Arise Music Festival's Future Uncertain After Split With Sunrise Ranch

It's uncertain whether Arise Music Festival's 2020 edition will happen.EXPAND
It's uncertain whether Arise Music Festival's 2020 edition will happen.
Michael Emery Hecker
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The future of 2020 Arise Music Festival is up in the air.

After seven years, the annual weekend of music, spirituality, art and activism will no longer be held at Sunrise Ranch, a spiritual retreat in Loveland run by the Emissaries of Divine Light, a group that has often been described as a cult.

Longtime producers Tierro Lee and Paul Bassis have also split from the festival, with plans to work on another large-scale Colorado music event, while fellow producer Luke Comer is attempting to throw another edition of Arise at a different location.

“Paul Bassis and Tierro Lee on the one hand, and Luke Comer on the other hand, have agreed to part ways in connection with the Arise Music Festival," Lee tells Westword. "Mr. Comer will continue to operate the Arise Music Festival. Mr. Bassis and Mr. Lee will pursue other endeavors in the music and festival business. The Arise Music Festival will no longer be presented at Sunrise Ranch, but will take place at another location in Colorado to be announced. Sunrise Ranch will be pursuing the development of future festivals and concerts at the Ranch."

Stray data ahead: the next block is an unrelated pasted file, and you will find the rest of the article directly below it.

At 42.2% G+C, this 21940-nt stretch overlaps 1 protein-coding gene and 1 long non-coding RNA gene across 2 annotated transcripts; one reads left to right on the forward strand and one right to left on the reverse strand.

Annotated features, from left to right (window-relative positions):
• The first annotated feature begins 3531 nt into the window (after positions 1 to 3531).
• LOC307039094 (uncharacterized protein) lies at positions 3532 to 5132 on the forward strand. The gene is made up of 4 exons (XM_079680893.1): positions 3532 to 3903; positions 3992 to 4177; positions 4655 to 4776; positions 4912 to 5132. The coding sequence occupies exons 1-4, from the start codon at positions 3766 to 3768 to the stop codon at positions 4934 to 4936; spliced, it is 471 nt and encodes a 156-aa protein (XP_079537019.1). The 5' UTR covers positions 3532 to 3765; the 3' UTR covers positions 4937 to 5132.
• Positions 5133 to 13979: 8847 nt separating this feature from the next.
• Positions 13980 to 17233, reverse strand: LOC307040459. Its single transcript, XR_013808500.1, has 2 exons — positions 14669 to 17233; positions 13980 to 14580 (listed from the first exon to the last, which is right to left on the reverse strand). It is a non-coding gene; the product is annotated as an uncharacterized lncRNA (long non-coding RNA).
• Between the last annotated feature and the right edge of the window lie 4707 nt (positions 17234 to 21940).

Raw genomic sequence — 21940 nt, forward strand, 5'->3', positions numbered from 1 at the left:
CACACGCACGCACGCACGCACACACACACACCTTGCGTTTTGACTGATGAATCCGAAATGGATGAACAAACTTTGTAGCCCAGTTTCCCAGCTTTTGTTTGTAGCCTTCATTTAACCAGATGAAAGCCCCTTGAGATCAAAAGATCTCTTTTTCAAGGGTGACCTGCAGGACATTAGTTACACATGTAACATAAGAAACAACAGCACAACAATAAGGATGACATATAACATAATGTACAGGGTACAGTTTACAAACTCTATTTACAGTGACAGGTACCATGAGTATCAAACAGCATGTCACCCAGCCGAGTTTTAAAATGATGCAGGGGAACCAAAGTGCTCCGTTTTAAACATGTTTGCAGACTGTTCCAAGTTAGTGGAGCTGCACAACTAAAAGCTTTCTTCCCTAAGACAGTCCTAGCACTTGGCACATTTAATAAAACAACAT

None of the producers will discuss the split with Sunrise Ranch; the facility has not commented.

If Comer gets his way, Arise's new location will be north of Park Creek Reservoir, between the small towns of Buckeye and Livermore in Larimer County.

"The site is quite remote: no neighbors for two miles; only about eight within three miles. Sunrise had hundreds of neighbors within one, two and three miles," Comer explains. "The site is surrounded by mountains on all sides, much larger than Sunrise, mostly covered in thicker grass, with epic views of the Continental Divide and about the same amount of drive time from Denver. I feel it's probably the best site in the state for Arise."

While Comer declines to comment on the departure of his fellow producers, he's feeling optimistic: "I can say, however, that I believe Arise is benefited by the split with a better location, better funding and greater creative freedom, direction and diversity."

On March 9, the Larimer County Commissioners will consider the proposed site for a 2020 festival at a hearing.
"If they approve, we are moving forward with Arise 2020; if not, we regroup for 2021," says Comer. "We do not see any objective reason for the commissioners to deny our application."

Even so, nothing is certain.

"At the moment," Comer admits, "we do not know the past or future of Arise."

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